Are you willing to live knowing that you could have shared your salvation with someone, but were too scared, and they die before you get another chance? This takes courage and it may not be easy, but everyone dies and some of us may not be living for much longer. We have no way of knowing when we will die, but it will happen. We need to take the chance we have now to share Christ with others. Are you up for the challenge?


I was doing a Bible study the other day about Obadiah, the really small book of the Old Testament and the prophet to Judah. The main idea of the book is that Edom, the descendants of Esau, were delighting in the calamities of the house of Jacob. I’m not an expert on the Old Testament or anything, but I know Obadiah was telling the people to not rejoice in the suffering of others, and he also predicted the same disasters and hardships on Edom. The book I was reading, “Discovering the God of Second Chances”, by Kay Arthur and Pete de Lacy, was discussing the life of Esau and the events that lead him to be the lesser of the two brothers. It said “Nothing Esau thought, felt, said, or did would change the truth that God chose Jacob over Esau, because God Himself, not man, chose Jacob.” My first thought was taking that sentence literally. Through Sunday School lessons and previous knowledge about Jacob and Esau, I always thought negatively about Jacob for tricking Esau for his birthright and blessing. And yes, Jacob was a trickster, but it was God who had chosen him from the beginning to have the blessing, not the fact that he was favored by his mother, or that his craftiness “won” him the blessing. God chose him.

My second thought about the sentence from the book is that God chose us. Nothing we think, feel, say, or do changes the truth that He loves us. That’s the amazing thing about truth. That it is absolute and nothing can alter it. The truth is that God loves us. The truth is that we are sinners. The truth is that Jesus dies for our sins so that we may be righteous in God’s eyes. That’s the truth. I don’t know about you, but as a female, I have a lot of feelings and those feelings can change the way I think and can start to change the way I act, but those feelings, thoughts, and actions don’t change what’s true. If one day you feel unworthy, or you think you don’t deserve God’s love, or we make a mistake and sin, God still loves us, because that’s the truth. Even those who have turned away from God and lived a life full of sin are able to turn back to Him and be accepted by his love and grace and mercy because it’s the truth. Jesus loves us. (the Bible tells us so!)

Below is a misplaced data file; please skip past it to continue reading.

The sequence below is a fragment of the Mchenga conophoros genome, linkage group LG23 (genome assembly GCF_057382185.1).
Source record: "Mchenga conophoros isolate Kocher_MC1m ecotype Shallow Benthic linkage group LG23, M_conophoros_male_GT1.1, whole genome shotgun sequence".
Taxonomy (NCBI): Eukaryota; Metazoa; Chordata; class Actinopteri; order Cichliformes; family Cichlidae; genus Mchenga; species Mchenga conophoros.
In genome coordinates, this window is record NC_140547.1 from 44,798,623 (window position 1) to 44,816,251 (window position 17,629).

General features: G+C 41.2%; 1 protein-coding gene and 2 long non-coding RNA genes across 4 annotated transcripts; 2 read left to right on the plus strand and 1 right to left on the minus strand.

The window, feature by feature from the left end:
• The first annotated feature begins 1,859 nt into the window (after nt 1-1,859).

Truth in Love

When reading my Bible earlier today, I read through Ephesians and came across Ephesians 4:15. It says,

Instead, speaking the truth in love, we will in all things grow up into him who is the Head, that is, Christ.

I was thinking about this and realized that many times, we may be speaking the truth, but it is not in love. A friend of mine was very good at pointing out negatives in other people. She meant it with a good heart, so that they may be able to work on those faults and become a better person, but even though she was speaking the truth, it wasn’t in love.  The attitudes and tones that convey judgment, disappointment, or pride aren’t helpful for building each other up. Some people say “the truth hurts.” And, yes, there are many times when it is hard to hear the truth, but as Christians, we are called to speak the truth in love so that “the body of Christ may be built up” (Ephesians 4:12).

The speaking of truth in a non-loving way is one of the ways relationships are ruined and the view of Christianity is hindered. If we go around saying we love Jesus and we worship Him and He is the best, yet we turn to our neighbor and tell them that they are sinning, we are not building the kingdom of God. We need to convey the message to our fellow Christians and the rest of the world that God loves us, even though we are sinners. We are ALL sinners and that makes none of us better than the rest. None of us has the right to judge or condemn our neighbor for what they’ve done.

There is a place for accountability in the Church, and I’m not saying we should never point out mistakes or sins in others. We can guide each other in as an act of love, but our purpose needs to be with love, so that their attention can be directing at the issue in order to solve it… ALL to build up the kingdom of God.

As we interact with others today and this week, we should think about how our words are being heard. What message are we sending with what we are saying, how we are saying it, and our on-verbal cues? Are we speaking truth in love?